ERG SES H 06, Secondary Education
The aim of this presentation is to introduce a field of educational researches yet unknown in Hungary: school-related burnout, identified in the last ten years by a Finnish research group led by Katariina Salmela-Aro. A wide circle of scientists are involved in the study of this new aspect of burnout syndrome - studying not only undergraduates but high school students and comprehensive schools’ pupils as well. Explored earlier by Christina Maslach and her research team, symptoms of work-related burnout as a syndrome of emotional exhaustion, cynicism or depersonalization and reduced professional efficacy (Maslach, et al., 2001) were transferred into the world of education as exhaustion caused by school’s demands, cynicism toward the meaning of one’s schoolwork and feeling of in-efficacy as a student (Salmela-Aro, 2008). All these problems are well known in Hungarian schools as well but nobody called it burnout before. We are talking about laziness, lack of motivation, disinterest, school stress and mental diseases and nobody has delt with these symptoms as a whole unit and nobody has connected them with the syndrome of burnout. The interest for the topic comes from the first author's practice as a high school teacher for 25 years, and her permanent stress to help her students in managing themselves across the adolescence and schools’ demands.
There are many researchers from several regions studying background factors of school-related burnout: gender, school achievement, family background, grade and transition from comprehensive to upper schools are identified, as well as teachers’ burnout. We examine similar aspects of school-related burnout, so we have the possibility of cross national comparison. What is new in our studies is the mapping of teachers’ competences needed to avoid their own burnout symptoms and for the prevention, identification and therapy of the one of the students.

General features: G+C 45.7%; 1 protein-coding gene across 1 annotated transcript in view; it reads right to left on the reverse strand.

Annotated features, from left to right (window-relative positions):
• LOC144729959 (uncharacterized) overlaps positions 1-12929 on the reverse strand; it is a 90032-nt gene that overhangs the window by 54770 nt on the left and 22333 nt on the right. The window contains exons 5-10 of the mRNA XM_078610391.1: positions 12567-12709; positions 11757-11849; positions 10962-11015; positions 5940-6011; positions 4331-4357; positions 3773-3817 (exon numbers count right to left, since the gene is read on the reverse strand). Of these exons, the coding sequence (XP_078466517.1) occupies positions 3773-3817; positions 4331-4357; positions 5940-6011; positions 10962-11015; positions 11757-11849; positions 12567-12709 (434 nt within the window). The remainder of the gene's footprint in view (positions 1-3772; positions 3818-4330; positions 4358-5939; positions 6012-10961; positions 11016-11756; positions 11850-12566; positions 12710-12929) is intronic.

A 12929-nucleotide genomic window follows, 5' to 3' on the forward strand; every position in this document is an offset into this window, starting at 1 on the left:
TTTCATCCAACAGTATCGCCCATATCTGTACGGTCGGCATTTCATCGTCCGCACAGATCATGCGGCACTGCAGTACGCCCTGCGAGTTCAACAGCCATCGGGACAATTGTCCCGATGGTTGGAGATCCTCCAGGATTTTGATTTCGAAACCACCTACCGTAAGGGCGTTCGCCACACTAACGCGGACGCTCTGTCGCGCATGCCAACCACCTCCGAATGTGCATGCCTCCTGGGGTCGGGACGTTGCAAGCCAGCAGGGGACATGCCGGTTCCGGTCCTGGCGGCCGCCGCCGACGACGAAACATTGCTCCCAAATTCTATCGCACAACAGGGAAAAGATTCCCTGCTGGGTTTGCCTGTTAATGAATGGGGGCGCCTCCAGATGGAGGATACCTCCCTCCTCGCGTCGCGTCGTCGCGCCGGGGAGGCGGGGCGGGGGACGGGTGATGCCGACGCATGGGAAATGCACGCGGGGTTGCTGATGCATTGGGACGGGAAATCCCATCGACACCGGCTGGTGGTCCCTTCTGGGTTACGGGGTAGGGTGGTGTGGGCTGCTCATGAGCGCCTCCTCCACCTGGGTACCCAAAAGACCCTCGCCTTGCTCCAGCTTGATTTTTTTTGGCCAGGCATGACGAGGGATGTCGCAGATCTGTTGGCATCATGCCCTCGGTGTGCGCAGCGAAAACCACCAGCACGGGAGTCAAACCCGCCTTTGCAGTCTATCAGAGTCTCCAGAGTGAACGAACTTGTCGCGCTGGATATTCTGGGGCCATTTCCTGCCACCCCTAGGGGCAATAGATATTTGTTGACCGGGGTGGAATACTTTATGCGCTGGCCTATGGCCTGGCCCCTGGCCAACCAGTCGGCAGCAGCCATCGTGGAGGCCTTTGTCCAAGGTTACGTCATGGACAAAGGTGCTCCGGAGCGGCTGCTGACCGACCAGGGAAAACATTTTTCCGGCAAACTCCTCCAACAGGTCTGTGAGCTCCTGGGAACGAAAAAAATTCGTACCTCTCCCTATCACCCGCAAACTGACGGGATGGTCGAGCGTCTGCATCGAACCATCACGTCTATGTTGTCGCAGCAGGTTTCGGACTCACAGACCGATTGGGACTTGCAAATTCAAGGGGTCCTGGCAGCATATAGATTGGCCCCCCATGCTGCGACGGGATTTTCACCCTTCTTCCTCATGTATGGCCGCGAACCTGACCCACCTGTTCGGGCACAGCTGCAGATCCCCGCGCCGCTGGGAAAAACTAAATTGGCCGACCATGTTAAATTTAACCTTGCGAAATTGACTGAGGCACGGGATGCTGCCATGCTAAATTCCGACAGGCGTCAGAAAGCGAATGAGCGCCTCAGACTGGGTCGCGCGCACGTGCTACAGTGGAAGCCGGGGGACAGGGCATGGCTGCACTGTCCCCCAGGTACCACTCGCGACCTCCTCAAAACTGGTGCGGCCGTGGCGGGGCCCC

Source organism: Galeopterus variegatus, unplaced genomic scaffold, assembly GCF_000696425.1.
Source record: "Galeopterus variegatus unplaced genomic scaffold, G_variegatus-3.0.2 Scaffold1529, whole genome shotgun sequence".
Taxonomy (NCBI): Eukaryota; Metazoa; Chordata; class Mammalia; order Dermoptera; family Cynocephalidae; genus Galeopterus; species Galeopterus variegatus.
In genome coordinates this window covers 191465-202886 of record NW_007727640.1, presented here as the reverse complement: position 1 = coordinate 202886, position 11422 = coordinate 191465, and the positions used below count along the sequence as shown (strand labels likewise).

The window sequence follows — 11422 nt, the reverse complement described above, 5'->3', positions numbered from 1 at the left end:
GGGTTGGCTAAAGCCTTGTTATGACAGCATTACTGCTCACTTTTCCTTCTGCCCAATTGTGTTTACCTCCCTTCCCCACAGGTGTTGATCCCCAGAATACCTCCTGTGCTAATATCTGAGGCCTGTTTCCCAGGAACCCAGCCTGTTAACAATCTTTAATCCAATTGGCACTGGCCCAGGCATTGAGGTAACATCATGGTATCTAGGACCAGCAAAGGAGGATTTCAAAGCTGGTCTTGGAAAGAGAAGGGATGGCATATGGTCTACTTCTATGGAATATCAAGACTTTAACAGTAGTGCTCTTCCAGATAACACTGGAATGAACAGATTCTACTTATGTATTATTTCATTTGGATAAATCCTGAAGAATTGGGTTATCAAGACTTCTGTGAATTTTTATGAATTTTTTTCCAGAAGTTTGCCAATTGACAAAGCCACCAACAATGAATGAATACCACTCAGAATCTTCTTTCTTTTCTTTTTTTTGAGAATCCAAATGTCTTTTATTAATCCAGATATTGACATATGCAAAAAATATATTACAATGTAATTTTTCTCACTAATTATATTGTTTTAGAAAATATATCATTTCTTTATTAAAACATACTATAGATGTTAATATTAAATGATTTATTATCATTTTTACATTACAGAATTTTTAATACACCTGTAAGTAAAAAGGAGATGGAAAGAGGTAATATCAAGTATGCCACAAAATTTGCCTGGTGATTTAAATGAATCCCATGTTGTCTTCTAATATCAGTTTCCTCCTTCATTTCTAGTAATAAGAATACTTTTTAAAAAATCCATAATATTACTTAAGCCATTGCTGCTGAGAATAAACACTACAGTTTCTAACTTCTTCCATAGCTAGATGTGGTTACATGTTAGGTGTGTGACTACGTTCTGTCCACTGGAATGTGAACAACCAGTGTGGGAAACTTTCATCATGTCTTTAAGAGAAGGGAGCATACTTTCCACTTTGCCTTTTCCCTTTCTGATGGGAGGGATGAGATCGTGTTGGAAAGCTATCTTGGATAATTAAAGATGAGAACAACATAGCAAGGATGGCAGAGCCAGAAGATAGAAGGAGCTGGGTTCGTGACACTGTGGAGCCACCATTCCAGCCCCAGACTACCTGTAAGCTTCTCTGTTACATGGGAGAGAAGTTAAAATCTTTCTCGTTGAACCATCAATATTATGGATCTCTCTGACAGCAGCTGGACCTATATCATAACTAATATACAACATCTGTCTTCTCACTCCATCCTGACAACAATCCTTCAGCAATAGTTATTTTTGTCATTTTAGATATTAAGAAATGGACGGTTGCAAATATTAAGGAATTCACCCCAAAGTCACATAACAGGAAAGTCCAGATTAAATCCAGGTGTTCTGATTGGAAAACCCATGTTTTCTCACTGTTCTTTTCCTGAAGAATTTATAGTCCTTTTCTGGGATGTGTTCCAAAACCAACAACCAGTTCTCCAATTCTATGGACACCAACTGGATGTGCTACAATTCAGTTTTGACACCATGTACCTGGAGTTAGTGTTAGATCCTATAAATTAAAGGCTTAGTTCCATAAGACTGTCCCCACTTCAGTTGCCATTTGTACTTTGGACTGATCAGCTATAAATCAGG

In the current research we verify our hypothesis about the existence of this phenomena among Hungarian adolescents and the connection of the burnout syndrome not only with the above listed background variables but with school and classroom motivation, too. We were right to suppose that more students feel the school and classroom climate supporting and motivating, the less they suffer from burnout symptoms.
Our second hypothesis was a belief that the intensity of students’ burnout as well as the school climate depends on the attitude of teachers: teachers with high emotional intelligence and good conflict-solving and coping strategies can prevent school-related burnout. We studied the extent to which teachers are prepared for possible bournout effect of the schoolwork, what are their and their students’ believes and expectations towards teachers and their opinion about responsibility of the teachers. We supposed there was a connection between the students’ burnout and the engagement of the teachers to help the students coping with their own school-related problems and to motivate them thinking positively about their school demands. According to the results, there is a negative correlation between these two phenomena.
The third aim of our researches was to identify the teachers’ competences needed to develop a positive and motivating classroom climate and supporting psychological environment. We realized the students could name all of these competences and most of these competences are listed among the teacher’s competence inventory used for measuring and evaluating them at their schoolwork. So nothing more is needed for developing good coping strategies what we have already known – but this is a big challenge for teacher training and educational policy to manage with
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